Scooter Libby, Sheriff Joe Arpaio and others pardoned by Pres. Donald Trump

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Here's a look at Joe Arpaio, Kristian Mark Saucier, Scooter Libby, Jack Johnson and other pardons President Donald Trump has granted during his time in office. (AP Photo)

The United States Constitution gives the president the ability to "grant reprieves and pardons for offenses against the United States." Here's a look at the pardons President Donald Trump has granted during his presidency:

Aug. 25, 2017: Trump pardoned former Maricopa County Sheriff Joe Arpaio's criminal contempt-of-court conviction for intentionally disobeying a judge's order in an immigration case.

March 8, 2018: Trump pardoned Kristian Mark Saucier, who was convicted of unauthorized retention of defense information after using his cellphone to take unauthorized photos aboard the nuclear submarine USS Alexandria. Saucier was sentenced to 12 months' imprisonment, three years of supervised release and community service.

April 13, 2018: Trump pardoned I. Lewis "Scooter" Libby, former Vice President Dick Cheney's onetime chief of staff, who was convicted in 2007 of lying to investigators and obstruction of justice following the 2003 leak of the covert identity of CIA officer Valerie Plame. President George W. Bush later commuted Libby's 30-month prison sentence but didn't issue a pardon despite intense pressure from Cheney.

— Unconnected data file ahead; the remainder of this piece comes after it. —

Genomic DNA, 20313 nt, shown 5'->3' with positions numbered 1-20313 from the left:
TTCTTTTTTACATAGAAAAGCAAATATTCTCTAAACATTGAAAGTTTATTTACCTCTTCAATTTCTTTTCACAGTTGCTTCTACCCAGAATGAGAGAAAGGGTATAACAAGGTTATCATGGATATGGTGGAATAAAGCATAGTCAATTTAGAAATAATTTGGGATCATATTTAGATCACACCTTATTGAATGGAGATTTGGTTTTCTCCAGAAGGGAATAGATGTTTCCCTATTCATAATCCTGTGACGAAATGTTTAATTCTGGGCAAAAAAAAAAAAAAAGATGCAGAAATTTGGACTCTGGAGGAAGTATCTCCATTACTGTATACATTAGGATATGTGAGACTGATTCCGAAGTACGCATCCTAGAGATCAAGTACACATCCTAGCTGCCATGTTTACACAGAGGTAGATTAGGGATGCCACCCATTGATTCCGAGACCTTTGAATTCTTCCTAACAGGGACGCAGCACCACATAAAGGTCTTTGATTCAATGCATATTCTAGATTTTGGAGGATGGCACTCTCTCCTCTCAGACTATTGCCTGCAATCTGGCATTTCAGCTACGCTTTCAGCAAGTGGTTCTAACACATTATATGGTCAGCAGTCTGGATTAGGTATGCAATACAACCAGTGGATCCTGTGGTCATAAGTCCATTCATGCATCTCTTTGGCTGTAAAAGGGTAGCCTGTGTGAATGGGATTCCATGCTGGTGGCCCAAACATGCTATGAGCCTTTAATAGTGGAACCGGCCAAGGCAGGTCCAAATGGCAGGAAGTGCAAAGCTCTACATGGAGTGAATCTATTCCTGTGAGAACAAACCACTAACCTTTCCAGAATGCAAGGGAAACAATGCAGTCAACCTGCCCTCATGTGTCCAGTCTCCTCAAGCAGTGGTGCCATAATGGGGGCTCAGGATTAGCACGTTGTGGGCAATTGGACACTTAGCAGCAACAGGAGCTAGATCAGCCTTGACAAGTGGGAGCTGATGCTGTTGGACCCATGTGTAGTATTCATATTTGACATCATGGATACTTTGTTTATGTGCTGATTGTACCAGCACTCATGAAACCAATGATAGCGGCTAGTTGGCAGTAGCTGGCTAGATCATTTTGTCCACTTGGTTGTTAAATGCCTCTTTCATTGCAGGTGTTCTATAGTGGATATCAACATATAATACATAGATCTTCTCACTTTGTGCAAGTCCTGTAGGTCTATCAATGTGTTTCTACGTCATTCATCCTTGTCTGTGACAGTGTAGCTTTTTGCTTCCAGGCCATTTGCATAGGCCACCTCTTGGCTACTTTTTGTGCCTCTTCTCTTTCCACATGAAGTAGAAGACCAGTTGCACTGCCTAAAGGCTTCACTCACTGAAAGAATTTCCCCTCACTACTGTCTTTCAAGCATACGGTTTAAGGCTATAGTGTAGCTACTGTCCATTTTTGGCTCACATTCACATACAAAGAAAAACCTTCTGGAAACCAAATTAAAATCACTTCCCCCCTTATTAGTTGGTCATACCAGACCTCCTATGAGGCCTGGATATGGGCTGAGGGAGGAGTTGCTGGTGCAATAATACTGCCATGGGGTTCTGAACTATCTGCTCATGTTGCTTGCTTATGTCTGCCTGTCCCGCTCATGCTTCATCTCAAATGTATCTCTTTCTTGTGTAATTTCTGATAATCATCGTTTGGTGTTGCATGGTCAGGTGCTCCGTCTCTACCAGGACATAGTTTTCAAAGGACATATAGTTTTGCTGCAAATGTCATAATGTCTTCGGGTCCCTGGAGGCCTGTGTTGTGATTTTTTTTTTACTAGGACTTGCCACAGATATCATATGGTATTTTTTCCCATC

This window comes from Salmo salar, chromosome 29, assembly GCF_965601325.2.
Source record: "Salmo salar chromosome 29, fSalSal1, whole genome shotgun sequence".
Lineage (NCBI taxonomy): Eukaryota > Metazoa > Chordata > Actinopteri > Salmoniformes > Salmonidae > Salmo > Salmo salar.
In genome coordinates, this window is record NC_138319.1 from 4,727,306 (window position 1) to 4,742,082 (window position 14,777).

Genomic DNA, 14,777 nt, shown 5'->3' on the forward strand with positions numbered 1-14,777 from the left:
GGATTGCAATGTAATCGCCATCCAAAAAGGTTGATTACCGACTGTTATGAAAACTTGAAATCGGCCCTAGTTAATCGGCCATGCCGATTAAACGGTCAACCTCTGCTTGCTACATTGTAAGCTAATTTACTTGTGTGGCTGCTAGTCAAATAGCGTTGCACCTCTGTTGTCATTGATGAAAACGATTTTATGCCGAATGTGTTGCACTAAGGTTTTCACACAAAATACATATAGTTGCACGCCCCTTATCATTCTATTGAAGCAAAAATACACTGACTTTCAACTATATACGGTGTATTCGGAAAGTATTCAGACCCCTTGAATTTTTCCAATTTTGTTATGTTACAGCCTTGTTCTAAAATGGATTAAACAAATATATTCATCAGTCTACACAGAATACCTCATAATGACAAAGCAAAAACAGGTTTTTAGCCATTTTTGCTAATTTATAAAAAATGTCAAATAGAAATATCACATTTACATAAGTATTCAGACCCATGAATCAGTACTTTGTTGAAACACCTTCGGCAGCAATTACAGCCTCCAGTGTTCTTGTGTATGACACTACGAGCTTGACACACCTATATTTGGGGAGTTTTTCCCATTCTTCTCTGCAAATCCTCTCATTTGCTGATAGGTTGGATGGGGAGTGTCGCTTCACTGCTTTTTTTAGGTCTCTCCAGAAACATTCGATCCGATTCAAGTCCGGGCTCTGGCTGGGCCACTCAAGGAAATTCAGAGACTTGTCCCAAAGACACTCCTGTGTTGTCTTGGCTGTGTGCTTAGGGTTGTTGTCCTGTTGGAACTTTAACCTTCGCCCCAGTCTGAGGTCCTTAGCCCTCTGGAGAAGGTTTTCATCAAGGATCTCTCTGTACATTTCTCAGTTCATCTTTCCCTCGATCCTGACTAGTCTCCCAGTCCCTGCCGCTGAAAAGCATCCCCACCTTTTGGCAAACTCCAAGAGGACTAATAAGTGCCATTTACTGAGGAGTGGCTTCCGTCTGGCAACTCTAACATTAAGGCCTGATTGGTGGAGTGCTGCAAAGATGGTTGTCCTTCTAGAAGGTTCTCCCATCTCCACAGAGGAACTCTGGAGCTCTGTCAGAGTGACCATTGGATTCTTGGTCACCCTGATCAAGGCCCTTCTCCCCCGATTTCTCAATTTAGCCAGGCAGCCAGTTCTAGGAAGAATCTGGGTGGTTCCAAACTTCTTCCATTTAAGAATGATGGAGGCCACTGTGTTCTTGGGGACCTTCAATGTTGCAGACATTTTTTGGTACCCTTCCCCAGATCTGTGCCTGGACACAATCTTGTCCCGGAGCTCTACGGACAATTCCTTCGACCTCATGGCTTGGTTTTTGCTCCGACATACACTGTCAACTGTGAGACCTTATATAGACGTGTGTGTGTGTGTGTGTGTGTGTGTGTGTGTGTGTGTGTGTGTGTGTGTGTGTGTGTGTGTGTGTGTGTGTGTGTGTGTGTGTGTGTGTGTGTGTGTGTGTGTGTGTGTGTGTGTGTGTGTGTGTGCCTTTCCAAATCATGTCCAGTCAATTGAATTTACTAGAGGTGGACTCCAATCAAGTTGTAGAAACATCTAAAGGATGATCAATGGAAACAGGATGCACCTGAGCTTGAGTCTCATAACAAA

May 24, 2018: Trump pardoned boxer Jack Johnson, who was convicted in 1913 by an all-white jury for violating the Mann Act for traveling with his white girlfriend. That law made it illegal to transport women across state lines for "immoral purposes." Trump said Johnson had served 10 months in prison "for what many view as a racially motivated injustice."

May 31, 2018: Trump tweeted that he would pardon Dinesh D'Souza, a conservative commentator and Obama critic who pleaded guilty to campaign finance fraud. Trump also said he was considering commuting the sentence of former Illinois Gov. Rod Blagojevich, who was convicted of corruption, and pardoning lifestyle maven Martha Stewart, who did a stint in federal prison after she was convicted of charges related to a stock sale.

The Associated Press contributed to this report.
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